Equally common are fears of separation from parents and the closeness of strangers, which typically begin between six and nine months, reach their greatest intensity around eighteen months, and usually disappear by the age of twenty-four, or two years old. age. Children who are already walking are afraid of masks, especially if they are worn by strangers, in unfamiliar places; some also charge fear of the toilet bowl.
Fears are very common in preschool children. On average, every child this age has three fears. The fear of dogs and animals is typical of the three years; the fear of the dark of the four or the five, and the fear of imaginary creatures appears later.
After approximately six years of age, fears are less frequent. One study showed that 60% of school age children had no fear, but a few children had up to seven kinds of fear. Adolescents have less than children. Their fears include some they had from childhood and also fear of isolation and other social circumstances. In general, parents reported that girls are more fearful than boys. In most cases, the parents considered all these fears normal, and did not think they required special treatment. However, sometimes some of these fears become very intense. Parents of overly fearful girls reported that the things that caused fear the most
These fears are not related to any particular age; they are produced by some object or specific situation and can be very intense and even paralyzing.
Among these fears are the fear of heights, closed spaces, open spaces, and a great variety of concrete objects, such as the fear of ceiling beams to which we refer.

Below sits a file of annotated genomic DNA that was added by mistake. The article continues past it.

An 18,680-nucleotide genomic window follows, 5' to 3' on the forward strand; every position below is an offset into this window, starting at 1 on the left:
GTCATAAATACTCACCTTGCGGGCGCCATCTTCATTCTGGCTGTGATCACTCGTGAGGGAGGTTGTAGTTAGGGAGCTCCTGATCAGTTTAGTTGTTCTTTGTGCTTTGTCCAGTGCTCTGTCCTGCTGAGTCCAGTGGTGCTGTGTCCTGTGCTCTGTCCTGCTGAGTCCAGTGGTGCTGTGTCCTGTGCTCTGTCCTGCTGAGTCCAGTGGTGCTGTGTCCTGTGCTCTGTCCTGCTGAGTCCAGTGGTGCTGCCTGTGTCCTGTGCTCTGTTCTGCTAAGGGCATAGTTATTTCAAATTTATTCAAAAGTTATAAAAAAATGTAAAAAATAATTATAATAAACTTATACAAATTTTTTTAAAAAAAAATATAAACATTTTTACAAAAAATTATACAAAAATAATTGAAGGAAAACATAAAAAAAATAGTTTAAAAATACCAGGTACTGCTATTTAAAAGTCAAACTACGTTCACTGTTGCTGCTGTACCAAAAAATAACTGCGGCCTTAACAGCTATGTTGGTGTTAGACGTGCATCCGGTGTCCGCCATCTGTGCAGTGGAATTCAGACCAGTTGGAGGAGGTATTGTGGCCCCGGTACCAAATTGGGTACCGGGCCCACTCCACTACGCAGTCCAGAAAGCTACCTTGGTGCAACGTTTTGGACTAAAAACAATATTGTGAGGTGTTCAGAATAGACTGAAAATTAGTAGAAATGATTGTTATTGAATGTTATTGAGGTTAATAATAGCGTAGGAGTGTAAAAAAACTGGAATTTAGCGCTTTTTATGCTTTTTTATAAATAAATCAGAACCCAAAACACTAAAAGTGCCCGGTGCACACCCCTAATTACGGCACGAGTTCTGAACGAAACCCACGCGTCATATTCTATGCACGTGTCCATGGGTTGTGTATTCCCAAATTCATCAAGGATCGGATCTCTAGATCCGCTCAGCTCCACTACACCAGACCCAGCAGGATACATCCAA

One of the most common fears in children is school phobia. Most children are eager to go to school, but when the moment actually arrives, panic takes over: they cry, vomit, and display other emotional reactions.
Generally, however, school phobias seem to be of a different kind of fear. Often times, it is not so much the fear of going to school as of being separated from the parents, some of whom agree to allow the child to stay at home. The problem can be successfully treated and will be most effective if started before the age of eleven.
These fears require treatment by a psychologist or psychiatrist, and generally go through the following phases:
1) Develop a relationship of friendship and trust between the psychologist and the child.
2) Determine the objects and circumstances that cause fear, many of which are complex and not very obvious.
3) Employ some means of desensitization, which includes various techniques, depending on the variety of fear, the specific circumstances and the personality of the psychologist.
4) Finally, expose the child, gradually, to the object or circumstance that produces that fear.
The results of a treatment are positive, especially if it is started at an early age, before the age of ten or twelve.
Although most childhood fears disappear as children grow, why let them face real suffering alone that we have been able to avoid? In passing, we teach them to face the inevitable difficult situations in life.